It was primarily loved for its multiplayer, which harkens back to the days of GoldenEye, in particular its frantic split-screen action. The game featured a colourful cast of 64 different playable characters, such as the wonderfully British Captain Ash, who says things like "Tally-ho" and Detective Harry Tipper, who looks like he's been ripped straight out of an American cop show from the 70s - complete with aviators and bushy moustache. You could also play as other zany characters such zombies, aliens, mummies, a gingerbread man and Duckman Drake - a man who was bitten by a radioactive duck... and turned into a duck.
Four on four battles took place on a total of 18 different maps ranging from Egyptian tombs and castles to onboard a spaceship and a Chinese restaurant; and you could play them in a variety of gameplay modes such as the classic deathmatch; BagTag, which sees players fighting over the bag to see who can hold on to it for longest time, Escort, where the players have to defend a bot from enemy damage and Last Stand, in which the player has to protect one or more objects from being destroyed from increasingly difficult waves of enemies.
TimeSplitters 2 was arguably the game that popularised the series and expanded on the multiplayer and took it to new heights, but the original is still regarded as one of, if not, the best shooters on PS2.
Tetris - Game Boy
The reason Tetris is so popular is because of the Game Boy, and the reason the Game Boy was so popular because of Tetris. They needed each other, and as of June 2009, the Game Boy version of Tetris has sold over 35 million copies.
The game is damn near flawless and it's the perfect for when you're travelling, as it's as good for quick five to ten minute blasts as it is for a couple of hours.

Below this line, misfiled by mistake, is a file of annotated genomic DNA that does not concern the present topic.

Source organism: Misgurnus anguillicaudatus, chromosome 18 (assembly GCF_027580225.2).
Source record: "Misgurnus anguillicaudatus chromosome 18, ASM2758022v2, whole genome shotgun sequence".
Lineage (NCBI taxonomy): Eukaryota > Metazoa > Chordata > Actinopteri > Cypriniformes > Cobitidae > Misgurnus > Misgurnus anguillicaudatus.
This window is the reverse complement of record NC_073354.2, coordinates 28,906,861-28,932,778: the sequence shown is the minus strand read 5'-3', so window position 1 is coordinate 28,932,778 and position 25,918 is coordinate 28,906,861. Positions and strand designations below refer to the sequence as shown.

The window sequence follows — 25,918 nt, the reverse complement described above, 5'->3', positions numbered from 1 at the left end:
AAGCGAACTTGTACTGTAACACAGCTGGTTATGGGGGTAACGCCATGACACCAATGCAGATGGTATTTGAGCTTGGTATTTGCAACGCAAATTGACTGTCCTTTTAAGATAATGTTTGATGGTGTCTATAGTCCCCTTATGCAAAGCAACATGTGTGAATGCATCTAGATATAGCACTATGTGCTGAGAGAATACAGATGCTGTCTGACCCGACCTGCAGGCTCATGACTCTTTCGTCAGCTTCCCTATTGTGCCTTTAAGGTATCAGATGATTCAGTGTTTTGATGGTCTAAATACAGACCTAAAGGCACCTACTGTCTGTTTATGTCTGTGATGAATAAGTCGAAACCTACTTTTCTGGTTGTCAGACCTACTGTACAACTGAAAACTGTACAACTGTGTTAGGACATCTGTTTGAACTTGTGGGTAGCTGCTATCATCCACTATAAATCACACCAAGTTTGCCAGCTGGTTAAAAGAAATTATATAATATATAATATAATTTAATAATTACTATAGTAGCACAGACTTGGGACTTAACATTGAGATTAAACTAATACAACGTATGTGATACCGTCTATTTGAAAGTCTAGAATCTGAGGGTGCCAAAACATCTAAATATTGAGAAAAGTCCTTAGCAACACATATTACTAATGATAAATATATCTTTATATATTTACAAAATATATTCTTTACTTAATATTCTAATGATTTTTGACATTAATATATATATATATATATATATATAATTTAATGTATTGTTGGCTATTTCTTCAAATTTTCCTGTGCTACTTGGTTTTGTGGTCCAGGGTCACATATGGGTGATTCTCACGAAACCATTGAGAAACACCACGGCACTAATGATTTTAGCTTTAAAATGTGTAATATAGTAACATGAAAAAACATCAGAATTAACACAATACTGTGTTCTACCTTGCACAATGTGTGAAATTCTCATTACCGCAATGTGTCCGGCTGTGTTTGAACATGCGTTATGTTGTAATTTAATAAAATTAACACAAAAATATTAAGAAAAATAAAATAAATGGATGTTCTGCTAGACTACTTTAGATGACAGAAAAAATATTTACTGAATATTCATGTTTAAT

We imagine Nintendo are glad that they decided to pack Tetris in with the Game Boy now, rather than Super Mario Land. "If you want to sell Game Boy to little boys, then pack in Mario. If you want to sell Game Boy to everyone, pack in Tetris," publisher Henke Rogers said to Nintendo of America president Minoru Arakawa.
Judging from the sales, that certainly seems to have been the case. The Game Boy sold over 64 millions units worldwide before the Game Boy Colour released.
Tetris was a huge factor in the success of the Game Boy, and in handheld gaming in general, you could even argue it paved the way for Nintendo's decision to aim for a wider audience with the Wii.
Tetris still holds up today as a brilliant, fun game, and is one of the best launch titles for any platform ever.
Super Mario Bros. - NES
Super Mario Bros. further popularised the side-scrolling platform genre, and in a way, pretty much saved the video game industry after a two year slump the 1983 video game crash.
For over 20 years, Super Mario Bros. was the best selling game of all time with over 40 million copies sold. Wii Sports has since taken over the title, but Super Mario Bros is undeniably responsible for the huge success of the NES and what caused Mario to be the worldwide icon we know him as today.
The game shipped with a diverse set of 32 levels, split up into eight worlds with four stages for each and they're all just as much fun as each last. A variety of enemies and underwater levels kept the levels interesting.
It was unlike any platform game before it, offering gamers an unparalleled sense of freedom whilst traversing the Mushroom Kingdom. The game featured secret areas, invisible blocks and hidden warp-zones aplenty, and trying to find them all and uncover programming 'glitches' such as the infinite 1-up trick kept players coming back for a long time.
All in all, Super Mario Bros. was a landmark title and not only did it kick start the Mario series, which has to date sold over 260 million copies worldwide, it helped launch gaming into the mainstream as well.